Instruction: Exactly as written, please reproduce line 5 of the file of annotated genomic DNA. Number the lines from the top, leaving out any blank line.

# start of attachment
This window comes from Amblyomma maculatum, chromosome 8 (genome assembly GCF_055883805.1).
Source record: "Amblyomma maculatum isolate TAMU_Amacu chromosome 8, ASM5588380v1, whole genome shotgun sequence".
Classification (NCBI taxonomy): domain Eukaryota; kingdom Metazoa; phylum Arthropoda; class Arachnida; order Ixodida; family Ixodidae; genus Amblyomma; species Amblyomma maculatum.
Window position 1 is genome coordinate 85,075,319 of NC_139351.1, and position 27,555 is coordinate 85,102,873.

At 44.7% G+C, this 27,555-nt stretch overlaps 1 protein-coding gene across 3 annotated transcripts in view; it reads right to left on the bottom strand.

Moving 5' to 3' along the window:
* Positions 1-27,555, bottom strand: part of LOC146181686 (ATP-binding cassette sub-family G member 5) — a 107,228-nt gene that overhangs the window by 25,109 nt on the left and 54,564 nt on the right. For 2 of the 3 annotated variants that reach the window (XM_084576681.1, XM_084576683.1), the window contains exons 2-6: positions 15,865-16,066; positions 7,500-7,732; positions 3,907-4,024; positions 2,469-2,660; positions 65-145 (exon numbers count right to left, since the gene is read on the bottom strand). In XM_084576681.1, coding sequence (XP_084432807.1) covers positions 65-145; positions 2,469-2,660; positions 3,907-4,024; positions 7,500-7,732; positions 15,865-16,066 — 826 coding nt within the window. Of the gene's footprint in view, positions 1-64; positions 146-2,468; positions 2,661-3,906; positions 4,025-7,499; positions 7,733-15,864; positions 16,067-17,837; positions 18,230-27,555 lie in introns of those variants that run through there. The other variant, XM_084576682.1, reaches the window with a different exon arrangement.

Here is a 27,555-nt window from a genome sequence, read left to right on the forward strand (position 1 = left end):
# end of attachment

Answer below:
At 44.7% G+C, this 27,555-nt stretch overlaps 1 protein-coding gene across 3 annotated transcripts in view; it reads right to left on the bottom strand.